13 September 2011

Wall Art (not so)Tiny Tutorial

Hello there!
Last night while the wind was howling & the cows were mooing & the McGinty (our wee dog) was barking, I sat down in my wee craft corner & made these:
They are a gift for the children's leader in our church who Hannah worked for over the summer & who exudes kindness, fun & laughter in everything he does. I gave them to him this morning & they are now up on his office wall.
I really enjoyed making them, they are so easy & quick to do. I know how you all love a tutorial, or in case you would like to make them yourself, I thought I would share with you how I did it, so here goes....
Step One: What you will need
- Fabric for your background (this will need to be approx 3" wider and longer than your canvas size)
- Assorted scraps for your letters
- Double sided fusible web applique paper something like Steam-a-Seam or SoftFuse. Remember if you are going to stitch round the letters your fusible web should be the "lite" variety or you may have difficulty sewing through it
- A canvas frame - you can pick these up fairly cheaply from most DIY or general stores or somewhere like IKEA, or you could use a wooden photo frame. If you are using a wooden frame you will also need a piece of not so good backing fabric (like lining material or something inexpensive) the same size as your wall art background.
- An iron
- A light box if you have it
- Sharp scissors
- A staple gun
Step Two: Designing your wall art
One of the easiest ways to do this is using your computer. Decide what words or pictures you want to put on the wall art & then simply use Word to make an A4 one-page document & type on it the words you want on your wall art. You can also download images etc from various online sources to include if you wish.
Check the size of your canvas with an A4 page and modify your font size so it is centered and filling as much of the canvas as you would like. The canvas I used for these are 12"X9", so it was easy to work out if my letters were the right size & not too big or small for the canvas...
Once you are happy with how it looks on the page, print the page out. (If you are confident in your writing, you can skip of all of this and just write out the letters)
Step Three: Creating your letters
Using your light box (or just tape the A4 page to the window) trace the REVERSE image of the letters onto the fusible web paper and with a sharp pair of scissors, cut your letters/shapes out slightly larger than the letter & fuse them onto the back of your fabric scraps. For best results follow your manufacturers instructions here for fusing as I have a couple of brands at home and they differ slightly.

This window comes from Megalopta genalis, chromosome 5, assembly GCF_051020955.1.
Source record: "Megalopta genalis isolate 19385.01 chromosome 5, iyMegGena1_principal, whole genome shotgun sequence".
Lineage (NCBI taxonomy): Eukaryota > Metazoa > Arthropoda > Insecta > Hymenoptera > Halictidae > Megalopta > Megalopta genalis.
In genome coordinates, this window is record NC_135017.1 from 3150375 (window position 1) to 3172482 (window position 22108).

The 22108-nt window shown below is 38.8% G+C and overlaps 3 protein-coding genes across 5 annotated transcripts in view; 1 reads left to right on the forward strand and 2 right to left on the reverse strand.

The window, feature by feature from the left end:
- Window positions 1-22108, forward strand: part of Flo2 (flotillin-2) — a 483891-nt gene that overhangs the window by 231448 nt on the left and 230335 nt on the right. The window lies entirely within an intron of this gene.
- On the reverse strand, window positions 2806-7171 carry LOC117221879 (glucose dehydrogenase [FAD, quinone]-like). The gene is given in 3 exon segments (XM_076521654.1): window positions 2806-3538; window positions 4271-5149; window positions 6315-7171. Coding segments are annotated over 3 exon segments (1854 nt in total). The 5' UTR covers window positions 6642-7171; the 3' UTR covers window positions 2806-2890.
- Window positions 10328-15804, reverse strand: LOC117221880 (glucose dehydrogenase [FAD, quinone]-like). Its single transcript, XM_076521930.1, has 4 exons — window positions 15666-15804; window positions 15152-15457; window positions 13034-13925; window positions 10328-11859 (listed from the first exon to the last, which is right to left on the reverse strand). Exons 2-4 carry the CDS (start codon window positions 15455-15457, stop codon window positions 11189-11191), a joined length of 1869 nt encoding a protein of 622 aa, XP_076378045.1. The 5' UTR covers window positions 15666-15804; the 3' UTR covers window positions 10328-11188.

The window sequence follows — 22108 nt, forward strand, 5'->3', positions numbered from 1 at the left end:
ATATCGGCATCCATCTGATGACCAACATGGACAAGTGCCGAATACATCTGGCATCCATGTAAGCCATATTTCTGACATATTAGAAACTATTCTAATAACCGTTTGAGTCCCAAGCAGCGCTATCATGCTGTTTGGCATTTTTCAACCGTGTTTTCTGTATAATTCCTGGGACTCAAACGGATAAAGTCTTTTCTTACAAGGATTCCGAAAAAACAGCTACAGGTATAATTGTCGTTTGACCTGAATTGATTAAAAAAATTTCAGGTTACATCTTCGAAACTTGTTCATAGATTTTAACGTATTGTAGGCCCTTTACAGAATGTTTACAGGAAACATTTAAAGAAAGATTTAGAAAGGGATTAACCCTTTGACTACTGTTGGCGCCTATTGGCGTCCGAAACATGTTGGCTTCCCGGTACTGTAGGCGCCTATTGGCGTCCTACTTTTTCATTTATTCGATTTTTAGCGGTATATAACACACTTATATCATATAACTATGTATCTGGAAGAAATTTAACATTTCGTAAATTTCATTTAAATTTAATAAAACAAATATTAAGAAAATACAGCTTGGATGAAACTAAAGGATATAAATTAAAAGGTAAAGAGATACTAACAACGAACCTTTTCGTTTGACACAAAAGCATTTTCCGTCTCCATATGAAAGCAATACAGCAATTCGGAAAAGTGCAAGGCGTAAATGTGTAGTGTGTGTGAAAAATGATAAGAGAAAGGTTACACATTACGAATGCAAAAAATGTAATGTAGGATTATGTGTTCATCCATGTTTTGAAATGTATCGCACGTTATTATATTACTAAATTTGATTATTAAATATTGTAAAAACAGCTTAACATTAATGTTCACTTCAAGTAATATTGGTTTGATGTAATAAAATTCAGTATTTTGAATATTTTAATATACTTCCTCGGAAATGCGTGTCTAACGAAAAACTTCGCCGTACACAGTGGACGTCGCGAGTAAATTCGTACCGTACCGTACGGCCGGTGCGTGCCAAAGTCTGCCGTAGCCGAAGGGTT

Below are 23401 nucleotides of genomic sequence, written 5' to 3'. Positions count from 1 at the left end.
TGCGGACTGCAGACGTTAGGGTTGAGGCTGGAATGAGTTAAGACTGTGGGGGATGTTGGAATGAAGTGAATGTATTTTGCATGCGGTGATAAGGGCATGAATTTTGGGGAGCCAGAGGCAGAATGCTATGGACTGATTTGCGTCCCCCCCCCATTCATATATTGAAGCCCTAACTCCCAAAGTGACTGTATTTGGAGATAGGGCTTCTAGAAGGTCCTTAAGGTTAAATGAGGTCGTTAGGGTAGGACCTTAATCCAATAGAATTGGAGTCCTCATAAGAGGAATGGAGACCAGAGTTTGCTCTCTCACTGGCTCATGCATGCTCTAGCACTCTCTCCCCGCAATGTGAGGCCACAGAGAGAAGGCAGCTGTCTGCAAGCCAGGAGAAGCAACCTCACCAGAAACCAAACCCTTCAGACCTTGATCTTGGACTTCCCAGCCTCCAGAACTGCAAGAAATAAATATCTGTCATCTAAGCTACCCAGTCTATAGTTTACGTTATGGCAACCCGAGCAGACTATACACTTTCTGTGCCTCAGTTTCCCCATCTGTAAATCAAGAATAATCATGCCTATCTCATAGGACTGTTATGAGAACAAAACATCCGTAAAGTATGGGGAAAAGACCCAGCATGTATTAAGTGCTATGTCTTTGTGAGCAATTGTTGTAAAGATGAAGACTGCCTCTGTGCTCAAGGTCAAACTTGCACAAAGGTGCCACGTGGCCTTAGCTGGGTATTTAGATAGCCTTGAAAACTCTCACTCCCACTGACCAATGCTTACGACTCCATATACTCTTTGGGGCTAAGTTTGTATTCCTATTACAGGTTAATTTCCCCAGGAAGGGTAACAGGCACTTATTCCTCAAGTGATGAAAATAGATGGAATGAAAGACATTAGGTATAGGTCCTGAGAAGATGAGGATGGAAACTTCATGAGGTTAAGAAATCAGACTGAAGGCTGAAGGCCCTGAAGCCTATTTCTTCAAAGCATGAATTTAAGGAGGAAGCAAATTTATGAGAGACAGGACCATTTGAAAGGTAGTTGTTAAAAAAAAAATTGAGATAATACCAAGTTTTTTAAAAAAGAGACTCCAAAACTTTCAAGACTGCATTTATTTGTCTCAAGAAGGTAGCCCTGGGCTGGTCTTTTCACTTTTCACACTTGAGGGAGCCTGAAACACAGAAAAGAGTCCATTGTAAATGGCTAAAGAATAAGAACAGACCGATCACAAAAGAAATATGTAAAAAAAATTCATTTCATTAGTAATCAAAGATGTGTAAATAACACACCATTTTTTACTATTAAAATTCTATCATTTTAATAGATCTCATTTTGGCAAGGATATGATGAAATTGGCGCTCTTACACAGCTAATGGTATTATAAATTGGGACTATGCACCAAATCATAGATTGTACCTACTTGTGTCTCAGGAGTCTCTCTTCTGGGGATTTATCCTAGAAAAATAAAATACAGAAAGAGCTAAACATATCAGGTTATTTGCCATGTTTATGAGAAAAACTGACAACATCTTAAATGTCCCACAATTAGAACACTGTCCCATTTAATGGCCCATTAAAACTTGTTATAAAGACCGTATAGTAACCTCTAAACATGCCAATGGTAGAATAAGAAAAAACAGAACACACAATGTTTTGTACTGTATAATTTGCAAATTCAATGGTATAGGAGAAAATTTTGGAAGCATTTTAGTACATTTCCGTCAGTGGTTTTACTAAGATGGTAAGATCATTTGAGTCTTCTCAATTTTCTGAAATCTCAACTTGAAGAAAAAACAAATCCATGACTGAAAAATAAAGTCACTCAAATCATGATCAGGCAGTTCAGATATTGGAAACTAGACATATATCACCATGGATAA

Cut neatly around your letter/shape outline & remove the fusible web backing paper & place your letters on the backing fabric taking time to check with your Word document that you have spaced them correctly.
Once you are happy with your placement, fuse the letters/shapes onto the backing fabric again following the manufacturers instructions.
Step Four: Appliqueing your letters
You may want to applique your letters either by hand or machine. I used a zig zag stitch for mine, but you could use any stitch you fancy here. Be sure you sew in your threads & don't knot them as they will make your canvas a wee bit bumpy!
There are lots of great tutorials on machine applique out there, but if you are looking for another one Elizabeth from Oh, Fransson! (http://www.ohfransson.com/) did one a couple of years ago for Sew Mama Sew which is clear & easy to follow (http://sewmamasew.com/blog2/2008/07/summer-sewing-simple-machine-applique/)
(At this stage if you are using a photo frame you need to stitch your nice fabric with your applique onto your not so nice inexpensive piece so that it will add support to your nice one. If you are using a canvas frame don't worry about this wee bit)
OK... so far so good? Now switch off your machine, roll up your sleeves & get ready for some staple gun fun!
Step Five: Attaching your canvas sides
Iron your appliqued fabric to make sure you have no wrinkles (believe me they will show!) & take a wee bit of time to position your fabric on your canvas, making sure your canvas is not wonky. 
Turn the canvas over and keeping the fabric in the right position staple gun it once to the frame. Only do it once, just in case you have to remove the staple & reposition your fabric (I'm sure you won't need to but just in case......)
Flip it over just to check everything still looks OK on the right side 
If it looks grand flip it back again, &, keeping your fabric firmly taught, staple gun it evenly to the opposite frame piece...
The key here is to keep everything evenly taught, otherwise you may distort or twist your lovely design.
Hows it looking? Good... OK lets do the other two sides
Step Six: Attaching the canvas top & bottom sides
Using the same technique as before, holding your fabric taught, staple it once to one side, keeping it uniformly taught, staple it to the opposite side

Step Seven: Finishing off with the corners
Fold your corners just as you would wrap a present and add about 3 staples to secure them firmly and evenly. 

Don't worry.... it doesn't have to be perfect, it just has to look smooth from the front.

Repeat this present wrapping technique for the other corners

Step Eight: Stand back and admire you work!
Phew! Sorry this was a bit more wordy than I had planned, but I hope you enjoyed it and have fun making lots of wall art! Go on.... and let me know how you get on!
PS... Lots of love to my wee bloggy friend who had surgery today & should be soon back to blogging!!!!


  1. Fantastic tutorial, and even better gift. You do make the nicest things!

  2. Too gorgeous! I will be adding these to my wish list!

  3. Fab tute K! You'd make a great teacher! Jxo

  4. These are marvellous! Another item for the 'lovely things to make' list! Great tutorial!

  5. These are really lovely! I'm pinning...